This is a compilation of multiple instances that the police officers, the police chief, and the entirety of the Richmond Police Department have issued official statements that have been contradicted by multiple eyewitnesses, video evidence, and even the Richmond Fire Department, since May 31, 2020. This list is by no means comprehensive, but exists as a glaring example of how an armed department of law, order, and safety erodes community trust through false statements and misrepresentation of incidents that have occurred.
When citizens were tear gassed before curfew
On June 1, a curfew of 8:00pm was mandated by Mayor Levar Stoney. Richmond citizens who were gathered at the Lee statue were tear gassed by police nearly a half hour before curfew. In the video below, citizens can be heard yelling, “This is a peaceful protest!” and, “It’s 7:30!”
Following the incident, Richmond police took to Twitter to apologize to protesters and explain that, “Some RPD officers in that area were cut off by violent protestors.”
Video evidence, like the one above, directly contradicted the claim that tear gas was warranted due to violent protesters. Less than two hours later, RPD tweeted again, stating former police chief Smith, “apologizes for this unwarranted action.”
When former police chief Smith said protesters impeded the fire dept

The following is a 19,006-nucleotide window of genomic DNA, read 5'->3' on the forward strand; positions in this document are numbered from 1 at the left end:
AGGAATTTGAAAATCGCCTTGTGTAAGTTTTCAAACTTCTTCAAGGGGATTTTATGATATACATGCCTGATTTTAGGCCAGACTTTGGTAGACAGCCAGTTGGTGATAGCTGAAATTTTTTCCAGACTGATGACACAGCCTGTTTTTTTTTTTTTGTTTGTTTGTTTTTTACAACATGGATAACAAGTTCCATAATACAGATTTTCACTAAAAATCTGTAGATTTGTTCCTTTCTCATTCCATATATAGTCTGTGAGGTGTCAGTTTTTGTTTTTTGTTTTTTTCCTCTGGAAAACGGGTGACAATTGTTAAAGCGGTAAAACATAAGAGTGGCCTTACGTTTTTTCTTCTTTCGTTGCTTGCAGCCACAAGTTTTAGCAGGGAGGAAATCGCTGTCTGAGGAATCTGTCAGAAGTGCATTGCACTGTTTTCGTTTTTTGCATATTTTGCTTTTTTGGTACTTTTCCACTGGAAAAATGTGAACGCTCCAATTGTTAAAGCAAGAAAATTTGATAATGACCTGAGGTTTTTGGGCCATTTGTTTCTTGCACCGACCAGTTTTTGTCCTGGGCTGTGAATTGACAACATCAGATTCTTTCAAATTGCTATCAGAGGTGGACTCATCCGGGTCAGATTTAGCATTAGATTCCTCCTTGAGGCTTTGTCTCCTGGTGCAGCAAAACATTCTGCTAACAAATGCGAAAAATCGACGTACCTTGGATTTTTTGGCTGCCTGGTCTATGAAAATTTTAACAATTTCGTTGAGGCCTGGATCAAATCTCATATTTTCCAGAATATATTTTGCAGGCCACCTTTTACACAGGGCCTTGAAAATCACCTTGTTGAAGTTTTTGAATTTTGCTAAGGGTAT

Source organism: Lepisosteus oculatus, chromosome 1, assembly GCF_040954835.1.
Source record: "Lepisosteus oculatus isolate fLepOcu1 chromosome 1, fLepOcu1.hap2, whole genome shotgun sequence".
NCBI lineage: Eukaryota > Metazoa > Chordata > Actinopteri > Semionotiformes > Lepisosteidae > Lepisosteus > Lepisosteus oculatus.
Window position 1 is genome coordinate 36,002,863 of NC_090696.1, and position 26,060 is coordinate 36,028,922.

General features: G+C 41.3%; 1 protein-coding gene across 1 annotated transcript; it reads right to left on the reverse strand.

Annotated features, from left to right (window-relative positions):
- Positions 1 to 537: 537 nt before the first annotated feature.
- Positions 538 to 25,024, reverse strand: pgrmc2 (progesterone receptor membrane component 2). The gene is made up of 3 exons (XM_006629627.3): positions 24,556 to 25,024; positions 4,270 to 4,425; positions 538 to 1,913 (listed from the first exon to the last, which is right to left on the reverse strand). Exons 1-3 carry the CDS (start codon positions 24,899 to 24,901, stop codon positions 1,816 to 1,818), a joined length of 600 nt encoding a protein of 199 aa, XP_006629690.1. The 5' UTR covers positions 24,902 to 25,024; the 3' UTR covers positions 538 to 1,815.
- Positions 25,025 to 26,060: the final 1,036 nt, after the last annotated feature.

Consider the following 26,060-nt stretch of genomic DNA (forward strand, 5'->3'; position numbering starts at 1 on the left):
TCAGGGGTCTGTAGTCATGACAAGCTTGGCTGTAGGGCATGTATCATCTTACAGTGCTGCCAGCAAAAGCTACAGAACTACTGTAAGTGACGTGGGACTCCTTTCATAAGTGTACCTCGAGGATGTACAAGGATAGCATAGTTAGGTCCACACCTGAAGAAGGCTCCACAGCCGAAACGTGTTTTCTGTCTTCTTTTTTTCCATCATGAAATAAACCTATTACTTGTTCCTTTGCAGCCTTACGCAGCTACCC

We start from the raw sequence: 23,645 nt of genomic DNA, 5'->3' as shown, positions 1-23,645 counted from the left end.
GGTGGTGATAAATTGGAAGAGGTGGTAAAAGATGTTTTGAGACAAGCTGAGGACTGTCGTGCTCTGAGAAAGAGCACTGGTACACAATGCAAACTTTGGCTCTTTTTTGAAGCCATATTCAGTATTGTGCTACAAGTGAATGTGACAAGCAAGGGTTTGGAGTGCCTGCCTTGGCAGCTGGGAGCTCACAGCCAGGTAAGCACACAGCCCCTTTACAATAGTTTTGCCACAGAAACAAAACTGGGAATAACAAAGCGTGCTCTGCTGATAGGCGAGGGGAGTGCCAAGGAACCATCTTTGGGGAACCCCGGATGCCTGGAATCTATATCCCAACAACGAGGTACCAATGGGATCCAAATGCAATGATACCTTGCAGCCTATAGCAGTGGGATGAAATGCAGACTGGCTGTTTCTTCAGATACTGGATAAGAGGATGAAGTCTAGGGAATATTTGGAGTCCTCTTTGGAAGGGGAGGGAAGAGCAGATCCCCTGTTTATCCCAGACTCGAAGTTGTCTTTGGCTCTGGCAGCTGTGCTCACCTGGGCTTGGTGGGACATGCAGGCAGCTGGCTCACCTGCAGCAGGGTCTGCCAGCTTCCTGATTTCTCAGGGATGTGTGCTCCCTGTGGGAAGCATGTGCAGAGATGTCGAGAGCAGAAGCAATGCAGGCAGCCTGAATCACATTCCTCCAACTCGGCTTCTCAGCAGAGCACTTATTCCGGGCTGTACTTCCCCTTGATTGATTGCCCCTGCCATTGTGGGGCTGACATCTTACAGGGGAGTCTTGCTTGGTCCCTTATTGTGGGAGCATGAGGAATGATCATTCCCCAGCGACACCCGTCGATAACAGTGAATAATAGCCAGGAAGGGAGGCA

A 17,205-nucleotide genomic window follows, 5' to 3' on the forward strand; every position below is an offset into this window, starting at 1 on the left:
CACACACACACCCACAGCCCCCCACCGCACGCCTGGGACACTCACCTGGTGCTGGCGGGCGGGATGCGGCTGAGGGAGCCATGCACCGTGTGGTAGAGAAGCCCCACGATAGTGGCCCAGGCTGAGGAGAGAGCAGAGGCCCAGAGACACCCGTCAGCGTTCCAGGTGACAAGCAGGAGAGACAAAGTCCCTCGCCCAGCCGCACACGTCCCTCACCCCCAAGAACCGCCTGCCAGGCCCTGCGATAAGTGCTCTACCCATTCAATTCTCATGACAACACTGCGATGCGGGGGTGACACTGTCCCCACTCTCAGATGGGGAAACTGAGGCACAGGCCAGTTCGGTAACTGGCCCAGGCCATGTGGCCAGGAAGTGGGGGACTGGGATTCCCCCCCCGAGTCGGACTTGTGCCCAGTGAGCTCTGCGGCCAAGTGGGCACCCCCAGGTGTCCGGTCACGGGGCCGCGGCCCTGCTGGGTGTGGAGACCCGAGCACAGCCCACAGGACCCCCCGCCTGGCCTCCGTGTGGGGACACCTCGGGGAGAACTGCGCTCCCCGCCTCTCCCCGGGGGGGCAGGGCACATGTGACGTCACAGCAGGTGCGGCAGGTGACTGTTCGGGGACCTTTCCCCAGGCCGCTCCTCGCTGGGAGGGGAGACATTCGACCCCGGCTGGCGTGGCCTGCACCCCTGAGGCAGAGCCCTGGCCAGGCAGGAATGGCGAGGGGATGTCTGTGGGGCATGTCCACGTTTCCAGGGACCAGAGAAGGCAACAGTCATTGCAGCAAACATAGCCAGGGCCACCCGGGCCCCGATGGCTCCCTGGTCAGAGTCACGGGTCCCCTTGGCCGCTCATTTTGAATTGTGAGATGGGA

Former chief of police, William Smith, claimed protesters were blocking a fire truck from a burning building on Broad St where a family was stuck inside. In a video of him addressing Richmond citizens, chief Smith appears to get teary eyed as he describes the incident that never occurred. According to Lt. Chris Armstrong of the Richmond fire department, there was an external fire near a building on N. Monroe St, which contradicts Smith’s claim that a building on a different street was on fire. The fire department also stated that when they arrived, one protester was in their path, and that the aforementioned family was safe outside. These two narratives, one from the police department, one from the fire department, are in conflict with each other at nearly every point in the story.
When Smith said a police officer shoving a journalist to the ground was “unintentional”
A RPD officer pepper sprayed a journalist after the journalist identified himself. Roberto Roldan works with Virginia’s Home for Public Media, a media company that has been covering protests in the area. In a series of tweets, Roldan shares that he produced his badge for officers to clearly see before he was pepper sprayed and pushed to the ground. At the very same press conference as the video above, former chief of police, William Smith, claimed, “that was an unintentional act.” Smith goes on to explain that the officer who assaulted Roldan did it accidentally.
Mayor Stoney recently held a conference wherein he stated that he asked for Smith’s resignation. As of now, the interim chief of police for Richmond is William Blackwell. In a recent address to Richmond citizens, Blackwell refused to entertain a question about a 2002 shooting during which Blackwell shot a man in the back who didn’t match the description of the suspect he was looking for.
When police informed citizens an arrested protester would only be processed if citizens left
Police grabbed and arrested Michaela Hatton out of a group of citizens on June 14th. According to multiple eyewitnesses, Sgt. Bridges of Richmond police shared with remaining protesters that Hatton would not be processed and released until protesters left. Many protesters acknowledged that this was a violation of Hatton’s right to due process.
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